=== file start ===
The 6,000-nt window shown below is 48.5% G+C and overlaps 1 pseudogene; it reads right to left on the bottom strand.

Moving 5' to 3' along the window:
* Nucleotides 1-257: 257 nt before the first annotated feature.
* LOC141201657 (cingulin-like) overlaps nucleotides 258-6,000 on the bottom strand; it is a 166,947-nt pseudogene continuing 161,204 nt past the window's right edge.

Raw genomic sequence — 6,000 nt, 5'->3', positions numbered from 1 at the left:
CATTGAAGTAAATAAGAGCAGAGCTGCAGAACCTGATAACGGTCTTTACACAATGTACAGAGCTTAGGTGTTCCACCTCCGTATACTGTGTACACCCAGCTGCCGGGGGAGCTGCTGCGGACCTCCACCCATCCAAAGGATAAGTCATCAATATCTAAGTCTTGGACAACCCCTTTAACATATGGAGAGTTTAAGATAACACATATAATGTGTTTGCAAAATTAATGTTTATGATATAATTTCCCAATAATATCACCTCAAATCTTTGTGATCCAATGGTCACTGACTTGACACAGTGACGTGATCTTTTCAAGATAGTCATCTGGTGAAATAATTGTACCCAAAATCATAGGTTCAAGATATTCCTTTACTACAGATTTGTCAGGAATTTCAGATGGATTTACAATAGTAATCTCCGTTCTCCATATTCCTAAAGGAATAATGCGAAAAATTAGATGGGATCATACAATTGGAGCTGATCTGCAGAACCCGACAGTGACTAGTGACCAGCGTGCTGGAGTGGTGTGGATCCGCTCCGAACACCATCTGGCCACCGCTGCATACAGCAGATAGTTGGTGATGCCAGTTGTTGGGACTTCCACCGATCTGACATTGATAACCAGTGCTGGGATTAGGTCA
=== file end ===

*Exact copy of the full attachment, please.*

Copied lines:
The 6,000-nt window shown below is 48.5% G+C and overlaps 1 pseudogene; it reads right to left on the bottom strand.

Moving 5' to 3' along the window:
* Nucleotides 1-257: 257 nt before the first annotated feature.
* LOC141201657 (cingulin-like) overlaps nucleotides 258-6,000 on the bottom strand; it is a 166,947-nt pseudogene continuing 161,204 nt past the window's right edge.

Raw genomic sequence — 6,000 nt, 5'->3', positions numbered from 1 at the left:
CATTGAAGTAAATAAGAGCAGAGCTGCAGAACCTGATAACGGTCTTTACACAATGTACAGAGCTTAGGTGTTCCACCTCCGTATACTGTGTACACCCAGCTGCCGGGGGAGCTGCTGCGGACCTCCACCCATCCAAAGGATAAGTCATCAATATCTAAGTCTTGGACAACCCCTTTAACATATGGAGAGTTTAAGATAACACATATAATGTGTTTGCAAAATTAATGTTTATGATATAATTTCCCAATAATATCACCTCAAATCTTTGTGATCCAATGGTCACTGACTTGACACAGTGACGTGATCTTTTCAAGATAGTCATCTGGTGAAATAATTGTACCCAAAATCATAGGTTCAAGATATTCCTTTACTACAGATTTGTCAGGAATTTCAGATGGATTTACAATAGTAATCTCCGTTCTCCATATTCCTAAAGGAATAATGCGAAAAATTAGATGGGATCATACAATTGGAGCTGATCTGCAGAACCCGACAGTGACTAGTGACCAGCGTGCTGGAGTGGTGTGGATCCGCTCCGAACACCATCTGGCCACCGCTGCATACAGCAGATAGTTGGTGATGCCAGTTGTTGGGACTTCCACCGATCTGACATTGATAACCAGTGCTGGGATTAGGTCA